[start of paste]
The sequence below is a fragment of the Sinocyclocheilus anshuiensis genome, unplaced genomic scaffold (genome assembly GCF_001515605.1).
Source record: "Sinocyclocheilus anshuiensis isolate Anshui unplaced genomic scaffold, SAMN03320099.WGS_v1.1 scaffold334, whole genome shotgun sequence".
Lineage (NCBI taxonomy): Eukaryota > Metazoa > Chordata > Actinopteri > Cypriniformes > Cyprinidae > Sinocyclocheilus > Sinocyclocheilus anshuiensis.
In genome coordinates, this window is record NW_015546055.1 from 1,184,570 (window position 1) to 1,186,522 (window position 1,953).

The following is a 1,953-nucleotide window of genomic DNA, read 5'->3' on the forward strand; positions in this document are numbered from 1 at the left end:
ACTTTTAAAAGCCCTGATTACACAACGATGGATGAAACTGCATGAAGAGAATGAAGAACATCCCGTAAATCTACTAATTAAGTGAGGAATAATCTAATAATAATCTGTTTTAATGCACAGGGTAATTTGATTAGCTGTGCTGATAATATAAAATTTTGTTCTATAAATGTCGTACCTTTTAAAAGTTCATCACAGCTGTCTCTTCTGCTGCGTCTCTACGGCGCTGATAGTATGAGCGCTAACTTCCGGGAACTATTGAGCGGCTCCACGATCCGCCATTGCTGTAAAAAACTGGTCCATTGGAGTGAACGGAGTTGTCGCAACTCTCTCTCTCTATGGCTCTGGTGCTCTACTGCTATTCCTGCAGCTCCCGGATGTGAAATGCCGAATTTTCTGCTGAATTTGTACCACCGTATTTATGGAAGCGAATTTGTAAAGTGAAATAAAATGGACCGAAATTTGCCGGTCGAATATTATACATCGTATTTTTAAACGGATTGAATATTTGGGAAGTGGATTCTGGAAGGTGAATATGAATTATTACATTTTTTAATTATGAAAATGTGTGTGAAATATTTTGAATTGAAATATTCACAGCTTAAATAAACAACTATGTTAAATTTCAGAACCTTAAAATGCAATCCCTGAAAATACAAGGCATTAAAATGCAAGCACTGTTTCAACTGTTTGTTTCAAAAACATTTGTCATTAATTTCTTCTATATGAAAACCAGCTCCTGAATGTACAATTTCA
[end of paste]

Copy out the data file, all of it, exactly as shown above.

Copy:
The sequence below is a fragment of the Sinocyclocheilus anshuiensis genome, unplaced genomic scaffold (genome assembly GCF_001515605.1).
Source record: "Sinocyclocheilus anshuiensis isolate Anshui unplaced genomic scaffold, SAMN03320099.WGS_v1.1 scaffold334, whole genome shotgun sequence".
Lineage (NCBI taxonomy): Eukaryota > Metazoa > Chordata > Actinopteri > Cypriniformes > Cyprinidae > Sinocyclocheilus > Sinocyclocheilus anshuiensis.
In genome coordinates, this window is record NW_015546055.1 from 1,184,570 (window position 1) to 1,186,522 (window position 1,953).

The following is a 1,953-nucleotide window of genomic DNA, read 5'->3' on the forward strand; positions in this document are numbered from 1 at the left end:
ACTTTTAAAAGCCCTGATTACACAACGATGGATGAAACTGCATGAAGAGAATGAAGAACATCCCGTAAATCTACTAATTAAGTGAGGAATAATCTAATAATAATCTGTTTTAATGCACAGGGTAATTTGATTAGCTGTGCTGATAATATAAAATTTTGTTCTATAAATGTCGTACCTTTTAAAAGTTCATCACAGCTGTCTCTTCTGCTGCGTCTCTACGGCGCTGATAGTATGAGCGCTAACTTCCGGGAACTATTGAGCGGCTCCACGATCCGCCATTGCTGTAAAAAACTGGTCCATTGGAGTGAACGGAGTTGTCGCAACTCTCTCTCTCTATGGCTCTGGTGCTCTACTGCTATTCCTGCAGCTCCCGGATGTGAAATGCCGAATTTTCTGCTGAATTTGTACCACCGTATTTATGGAAGCGAATTTGTAAAGTGAAATAAAATGGACCGAAATTTGCCGGTCGAATATTATACATCGTATTTTTAAACGGATTGAATATTTGGGAAGTGGATTCTGGAAGGTGAATATGAATTATTACATTTTTTAATTATGAAAATGTGTGTGAAATATTTTGAATTGAAATATTCACAGCTTAAATAAACAACTATGTTAAATTTCAGAACCTTAAAATGCAATCCCTGAAAATACAAGGCATTAAAATGCAAGCACTGTTTCAACTGTTTGTTTCAAAAACATTTGTCATTAATTTCTTCTATATGAAAACCAGCTCCTGAATGTACAATTTCA